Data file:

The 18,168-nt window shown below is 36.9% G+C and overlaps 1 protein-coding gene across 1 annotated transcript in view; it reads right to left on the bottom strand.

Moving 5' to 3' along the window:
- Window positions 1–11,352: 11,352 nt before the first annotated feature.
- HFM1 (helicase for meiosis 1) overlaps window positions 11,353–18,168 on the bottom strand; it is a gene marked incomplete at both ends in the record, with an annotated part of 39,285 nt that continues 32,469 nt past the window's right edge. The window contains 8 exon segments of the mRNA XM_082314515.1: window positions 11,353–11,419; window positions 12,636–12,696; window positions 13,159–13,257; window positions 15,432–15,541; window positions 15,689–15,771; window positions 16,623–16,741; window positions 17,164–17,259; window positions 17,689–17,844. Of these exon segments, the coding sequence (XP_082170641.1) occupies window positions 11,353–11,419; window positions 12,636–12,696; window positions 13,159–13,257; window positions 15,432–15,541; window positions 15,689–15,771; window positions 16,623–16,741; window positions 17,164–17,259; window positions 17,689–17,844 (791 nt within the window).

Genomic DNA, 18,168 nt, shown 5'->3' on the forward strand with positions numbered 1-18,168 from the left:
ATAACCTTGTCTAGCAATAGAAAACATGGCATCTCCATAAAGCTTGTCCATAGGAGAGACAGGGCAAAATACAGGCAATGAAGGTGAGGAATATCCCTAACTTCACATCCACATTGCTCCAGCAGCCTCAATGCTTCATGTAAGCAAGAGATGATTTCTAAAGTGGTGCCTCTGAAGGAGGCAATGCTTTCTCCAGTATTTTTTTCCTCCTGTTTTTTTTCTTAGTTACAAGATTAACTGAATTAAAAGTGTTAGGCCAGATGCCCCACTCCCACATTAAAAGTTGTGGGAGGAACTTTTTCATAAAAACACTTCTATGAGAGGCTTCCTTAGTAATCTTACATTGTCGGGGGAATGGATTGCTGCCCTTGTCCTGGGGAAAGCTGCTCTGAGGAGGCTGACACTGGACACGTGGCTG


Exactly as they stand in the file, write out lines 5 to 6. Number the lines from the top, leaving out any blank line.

Genomic DNA, 18,168 nt, shown 5'->3' on the forward strand with positions numbered 1-18,168 from the left:
ATAACCTTGTCTAGCAATAGAAAACATGGCATCTCCATAAAGCTTGTCCATAGGAGAGACAGGGCAAAATACAGGCAATGAAGGTGAGGAATATCCCTAACTTCACATCCACATTGCTCCAGCAGCCTCAATGCTTCATGTAAGCAAGAGATGATTTCTAAAGTGGTGCCTCTGAAGGAGGCAATGCTTTCTCCAGTATTTTTTTCCTCCTGTTTTTTTTCTTAGTTACAAGATTAACTGAATTAAAAGTGTTAGGCCAGATGCCCCACTCCCACATTAAAAGTTGTGGGAGGAACTTTTTCATAAAAACACTTCTATGAGAGGCTTCCTTAGTAATCTTACATTGTCGGGGGAATGGATTGCTGCCCTTGTCCTGGGGAAAGCTGCTCTGAGGAGGCTGACACTGGACACGTGGCTG